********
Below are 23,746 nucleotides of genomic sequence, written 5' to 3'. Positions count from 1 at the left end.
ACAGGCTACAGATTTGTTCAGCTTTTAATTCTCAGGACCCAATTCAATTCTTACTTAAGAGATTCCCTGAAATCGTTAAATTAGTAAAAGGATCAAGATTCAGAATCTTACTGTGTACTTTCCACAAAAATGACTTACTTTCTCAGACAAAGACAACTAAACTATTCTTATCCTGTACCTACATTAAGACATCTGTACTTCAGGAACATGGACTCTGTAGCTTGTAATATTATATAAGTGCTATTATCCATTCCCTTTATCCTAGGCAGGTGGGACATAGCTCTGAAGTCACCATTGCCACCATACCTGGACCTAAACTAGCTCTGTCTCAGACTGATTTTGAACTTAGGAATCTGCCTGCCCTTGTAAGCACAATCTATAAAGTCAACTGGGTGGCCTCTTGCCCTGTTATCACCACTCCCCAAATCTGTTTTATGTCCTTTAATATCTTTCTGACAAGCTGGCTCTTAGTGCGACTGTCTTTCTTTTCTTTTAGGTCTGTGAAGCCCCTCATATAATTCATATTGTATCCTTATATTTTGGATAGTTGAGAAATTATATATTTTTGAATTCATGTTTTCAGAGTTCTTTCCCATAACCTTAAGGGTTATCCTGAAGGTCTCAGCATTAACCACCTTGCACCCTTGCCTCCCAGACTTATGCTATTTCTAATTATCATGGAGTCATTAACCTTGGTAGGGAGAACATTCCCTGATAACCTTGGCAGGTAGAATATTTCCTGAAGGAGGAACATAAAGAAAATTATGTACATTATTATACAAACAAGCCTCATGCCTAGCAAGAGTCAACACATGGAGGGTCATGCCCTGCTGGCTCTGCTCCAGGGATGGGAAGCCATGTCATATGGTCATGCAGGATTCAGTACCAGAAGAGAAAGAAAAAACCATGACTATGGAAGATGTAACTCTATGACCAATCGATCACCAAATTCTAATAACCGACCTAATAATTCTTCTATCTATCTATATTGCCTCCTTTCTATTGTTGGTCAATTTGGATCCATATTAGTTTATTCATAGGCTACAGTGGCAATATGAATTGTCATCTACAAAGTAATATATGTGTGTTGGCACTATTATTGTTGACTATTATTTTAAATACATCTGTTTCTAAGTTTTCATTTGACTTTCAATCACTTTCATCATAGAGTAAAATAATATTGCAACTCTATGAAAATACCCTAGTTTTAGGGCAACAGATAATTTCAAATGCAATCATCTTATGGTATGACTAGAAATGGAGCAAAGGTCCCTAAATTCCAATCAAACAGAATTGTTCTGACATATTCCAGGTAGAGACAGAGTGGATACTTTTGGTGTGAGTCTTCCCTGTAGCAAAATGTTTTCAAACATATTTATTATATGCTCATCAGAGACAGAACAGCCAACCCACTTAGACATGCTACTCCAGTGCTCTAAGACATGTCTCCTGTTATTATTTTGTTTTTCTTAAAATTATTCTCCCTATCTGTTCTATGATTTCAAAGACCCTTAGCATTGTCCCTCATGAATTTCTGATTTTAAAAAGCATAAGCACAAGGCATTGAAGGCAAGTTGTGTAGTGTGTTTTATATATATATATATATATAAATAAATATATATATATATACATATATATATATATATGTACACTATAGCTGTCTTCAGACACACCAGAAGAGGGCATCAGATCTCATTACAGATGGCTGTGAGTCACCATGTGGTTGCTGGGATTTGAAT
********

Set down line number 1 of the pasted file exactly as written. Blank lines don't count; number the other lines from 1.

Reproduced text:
Below are 23,746 nucleotides of genomic sequence, written 5' to 3'. Positions count from 1 at the left end.